Ian Maraduke (1930-1999) – Married Anne de Launay Biggane
3 children Charlotte Anne (1957-), Emma de Launey (1959-), Edward Graham (1962-)
Born at Oak Lodge near to the mill on his mother’s birthday. He was educated at Cotters Bow in Fulbrook being picked up by the school bus at the end of the drive each day, he then went to Hillcrest school in Swanage, Dorset with his brother. At the outbreak of war his father brought him away from the south coast and the fear of invasion, he went to the Dragon school in Oxford where he became head boy, before going to St Edwards school, he obtained his school certificate and higher school certificate. He served his National Service at Park Hall Camp Oswestry in the army with the gunners, after fourteen months he got early release to go to University at Aberystwyth and got his degree in agricultural botany. He was the fourth Matthews to join the mill staff, joining in the early fifties, concentrating on the accounts and office work, corn merchanting, grass seeds and wheat. He had worked previously for one penny an hour lighting the fires in the offices, particularly the small hut on the upside of the station which has now been demolished. During the school holidays he went as a drivers mate on the lorries making deliveries or picking up grain from the local farms. Before grain driers Ian and his brother had to move any damp wheat and barley off the farms quickly, they worked late into the night collecting grain samples and then deciding on values for the samples they had bought in, they would also attend many markets to sell their wheat and barley, they would go to Mark Lane in London on Mondays, Stratford upon Avon on Tuesdays, Oxford on Wednesdays, Banbury on Thursdays and on alternate weeks, Kingham and Andoversford on Fridays as well as Bristol. Matthews would be paid for their seed corn at these markets and at Stow Horse Fair where they had their own desk manned by the company secretary. During 1968 Ian went to the Czech Republic to look at the latest mill machinery to replace the Robinsons of Rochdale milling equipment. Ian was always interested in grass seeds and clovers. He attended the meetings of the Cotswold Seed Growers in Cirencester. He died unexpectedly at home in 1999, he was still working in the mill and although unwell he had driven down to the mill to get some books to do his wheat returns at home on the day that he died.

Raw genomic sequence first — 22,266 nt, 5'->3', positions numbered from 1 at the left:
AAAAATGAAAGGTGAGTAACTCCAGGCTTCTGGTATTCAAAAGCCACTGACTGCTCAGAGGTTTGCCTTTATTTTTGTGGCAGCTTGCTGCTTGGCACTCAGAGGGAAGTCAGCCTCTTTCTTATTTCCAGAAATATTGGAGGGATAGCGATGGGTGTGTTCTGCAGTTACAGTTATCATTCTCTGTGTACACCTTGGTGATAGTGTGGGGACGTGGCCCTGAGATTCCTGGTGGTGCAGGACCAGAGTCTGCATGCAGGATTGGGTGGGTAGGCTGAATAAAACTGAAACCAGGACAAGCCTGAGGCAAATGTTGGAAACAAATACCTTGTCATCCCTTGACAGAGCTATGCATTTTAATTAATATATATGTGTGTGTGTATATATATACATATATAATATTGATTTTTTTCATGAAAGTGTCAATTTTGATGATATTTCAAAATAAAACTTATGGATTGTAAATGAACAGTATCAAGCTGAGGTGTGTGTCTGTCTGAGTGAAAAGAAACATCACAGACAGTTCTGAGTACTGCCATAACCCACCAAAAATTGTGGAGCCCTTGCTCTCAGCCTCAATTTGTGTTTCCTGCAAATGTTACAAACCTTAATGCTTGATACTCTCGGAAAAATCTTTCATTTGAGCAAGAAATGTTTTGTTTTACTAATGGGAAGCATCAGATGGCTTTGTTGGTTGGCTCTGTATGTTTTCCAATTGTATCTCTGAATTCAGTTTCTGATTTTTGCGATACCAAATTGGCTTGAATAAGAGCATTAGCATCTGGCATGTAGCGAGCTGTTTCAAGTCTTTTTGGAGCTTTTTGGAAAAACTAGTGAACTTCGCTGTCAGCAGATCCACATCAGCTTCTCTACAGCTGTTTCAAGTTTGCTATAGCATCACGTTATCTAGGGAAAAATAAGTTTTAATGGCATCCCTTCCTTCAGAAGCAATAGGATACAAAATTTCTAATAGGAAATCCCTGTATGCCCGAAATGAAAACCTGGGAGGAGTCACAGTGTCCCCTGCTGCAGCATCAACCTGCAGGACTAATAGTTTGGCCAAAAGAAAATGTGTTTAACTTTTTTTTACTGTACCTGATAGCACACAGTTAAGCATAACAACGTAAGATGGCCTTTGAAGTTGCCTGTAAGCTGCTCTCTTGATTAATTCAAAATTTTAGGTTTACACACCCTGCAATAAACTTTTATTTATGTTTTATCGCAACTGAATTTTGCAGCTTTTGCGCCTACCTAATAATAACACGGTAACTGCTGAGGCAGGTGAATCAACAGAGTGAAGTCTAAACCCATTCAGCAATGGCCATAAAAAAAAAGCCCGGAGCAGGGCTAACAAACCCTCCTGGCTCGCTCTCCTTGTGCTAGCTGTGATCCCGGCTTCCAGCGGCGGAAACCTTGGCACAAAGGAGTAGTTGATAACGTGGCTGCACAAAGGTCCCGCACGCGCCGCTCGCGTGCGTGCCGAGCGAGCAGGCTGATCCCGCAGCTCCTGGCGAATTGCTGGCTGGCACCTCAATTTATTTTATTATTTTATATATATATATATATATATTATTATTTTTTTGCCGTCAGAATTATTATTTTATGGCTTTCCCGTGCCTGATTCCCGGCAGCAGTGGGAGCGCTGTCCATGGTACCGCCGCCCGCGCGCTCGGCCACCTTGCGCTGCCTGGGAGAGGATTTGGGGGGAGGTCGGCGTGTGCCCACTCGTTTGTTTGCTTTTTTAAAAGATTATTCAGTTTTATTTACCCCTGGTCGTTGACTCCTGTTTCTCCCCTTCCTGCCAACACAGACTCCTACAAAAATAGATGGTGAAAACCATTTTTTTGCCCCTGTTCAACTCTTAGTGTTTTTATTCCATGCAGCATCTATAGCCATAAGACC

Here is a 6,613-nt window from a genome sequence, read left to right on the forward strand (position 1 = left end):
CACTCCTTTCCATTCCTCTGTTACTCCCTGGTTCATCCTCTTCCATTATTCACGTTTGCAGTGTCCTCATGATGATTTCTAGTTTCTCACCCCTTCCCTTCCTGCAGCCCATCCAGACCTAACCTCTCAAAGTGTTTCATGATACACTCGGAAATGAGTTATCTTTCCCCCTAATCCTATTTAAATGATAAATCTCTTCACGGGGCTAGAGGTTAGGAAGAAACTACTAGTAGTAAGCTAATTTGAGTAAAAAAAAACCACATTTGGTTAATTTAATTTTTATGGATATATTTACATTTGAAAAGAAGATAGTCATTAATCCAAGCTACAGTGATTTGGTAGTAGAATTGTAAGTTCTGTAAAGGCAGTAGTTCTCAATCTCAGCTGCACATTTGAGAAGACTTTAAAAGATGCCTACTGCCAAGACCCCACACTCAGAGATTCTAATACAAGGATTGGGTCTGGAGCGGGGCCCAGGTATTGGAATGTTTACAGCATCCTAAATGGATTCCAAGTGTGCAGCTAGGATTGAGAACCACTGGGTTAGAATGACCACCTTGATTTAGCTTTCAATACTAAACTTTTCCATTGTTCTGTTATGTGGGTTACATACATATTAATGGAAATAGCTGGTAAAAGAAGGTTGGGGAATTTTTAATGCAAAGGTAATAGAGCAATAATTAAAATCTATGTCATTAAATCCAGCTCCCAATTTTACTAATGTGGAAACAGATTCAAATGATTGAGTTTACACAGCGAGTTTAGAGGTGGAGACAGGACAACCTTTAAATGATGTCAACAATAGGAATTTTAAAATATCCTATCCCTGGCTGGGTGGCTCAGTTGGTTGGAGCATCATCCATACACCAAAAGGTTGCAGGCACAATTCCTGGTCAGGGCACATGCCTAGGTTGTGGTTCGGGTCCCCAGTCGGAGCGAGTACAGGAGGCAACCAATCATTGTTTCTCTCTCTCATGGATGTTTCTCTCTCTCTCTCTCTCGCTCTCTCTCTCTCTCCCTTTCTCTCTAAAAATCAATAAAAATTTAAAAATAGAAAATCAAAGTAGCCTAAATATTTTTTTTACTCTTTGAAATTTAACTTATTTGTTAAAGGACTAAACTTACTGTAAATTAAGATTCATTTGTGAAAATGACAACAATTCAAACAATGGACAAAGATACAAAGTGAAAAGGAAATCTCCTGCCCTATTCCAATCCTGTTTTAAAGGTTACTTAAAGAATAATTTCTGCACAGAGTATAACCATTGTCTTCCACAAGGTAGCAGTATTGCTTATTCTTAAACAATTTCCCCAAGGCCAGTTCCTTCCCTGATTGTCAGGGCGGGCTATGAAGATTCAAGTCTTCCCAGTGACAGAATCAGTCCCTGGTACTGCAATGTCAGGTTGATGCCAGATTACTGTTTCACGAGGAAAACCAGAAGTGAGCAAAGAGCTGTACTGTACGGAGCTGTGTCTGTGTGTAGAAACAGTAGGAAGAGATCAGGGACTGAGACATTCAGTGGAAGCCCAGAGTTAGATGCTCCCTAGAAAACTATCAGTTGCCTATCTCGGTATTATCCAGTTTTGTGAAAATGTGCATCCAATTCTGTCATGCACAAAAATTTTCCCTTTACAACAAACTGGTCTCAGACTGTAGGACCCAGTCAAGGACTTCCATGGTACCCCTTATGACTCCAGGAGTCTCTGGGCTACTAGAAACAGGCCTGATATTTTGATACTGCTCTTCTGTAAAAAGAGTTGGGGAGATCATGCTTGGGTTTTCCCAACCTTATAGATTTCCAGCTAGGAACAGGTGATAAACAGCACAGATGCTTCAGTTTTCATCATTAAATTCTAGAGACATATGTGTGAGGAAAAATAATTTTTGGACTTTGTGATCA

Frederick William Paul (1950-) – Had 2 wives Rosemary Anne Gorey, Merie Leach
1st wife children are Kim Michelle (1974-), Frederick Luke (1976-)
2nd wife children are George (1986-), Scarlette (1988-), Bertie (1991-), Jack (1993-), Lillie (1994-), Talloulah (1996-)
Joined the family business in 1973 following 2 years in Australia. He had however worked in the mill for 18 months prior, learning all aspects of the business including office functions through to running a shift in the mill. In the 1970’s the business was milling, grain trading and producing farm feeds. Malting barley was a large aspect of the company revenue. During the late 1980’s early 1990’s Paul changed all the products names to become the names of local villages and rivers to promote the image of the Cotswold environment, he also changed the logo to the image of the mill amongst the Cotswold hills. The movement in 1992 to milling organic flour as well as conventional flour provided the funds to invest heavily into the milling process and new buildings on the site, including a warehouse, office, test bakery and blending plant. Paul is sales Manager for all customers in Wales, he also purchases all the wheat to be milled. He is currently Managing Director of FWP Matthews Ltd.
Edward Graham (1962-) – Married Sarah Reeve
2 children Edmund (2003-), Lydia (2006-)
He joined the family business as the sixth Matthews working in the mill, just after he had got his degree and had qualified as an accountant in Brighton in 1986. He became the company secretary. Graham used to help his father mix seeds on the floor in the seed shed, the seeds were carefully weighed and tipped into a large heap, which was turned over three times with large shovels before being picked up into bags and weighed again. He also helped out as a drivers mate on local runs as well as further afield to Devon, Dorset and London. He also had a summer job at the mill of Nitrogen testing in the office using a chemical process involving sulphuric acid, this was to determine the nitrogen content of malting barleys which were traded at Mark Lane in London. Graham saw the huge changes in the office from Kalamazoo accounting system and manual typewriters to modern technology. He worked at the mill as Joint Managing Director, managing the accounts side of the Company, and he left the Company in 2014 to pursue other interests.
John Stephen (1960-) – Married Hilary Jane Burns
3 children Fiona Grace (1990-), Catherine Mary (1992-), Hugh William Paul (1994-)
Born in Chipping Norton and educated at Audley House prep school near Bicester and then at St Edward’s School, Oxford, following in his father’s and uncle’s footsteps. While at school and university, at New College, Oxford, he worked in the summer holidays making deliveries, collecting samples of malting barley and helping around the office. After university he qualified as a chartered accountant with a City firm and worked for many years with an insurance services business before re-joining the family business in 2014 as the Finance Director.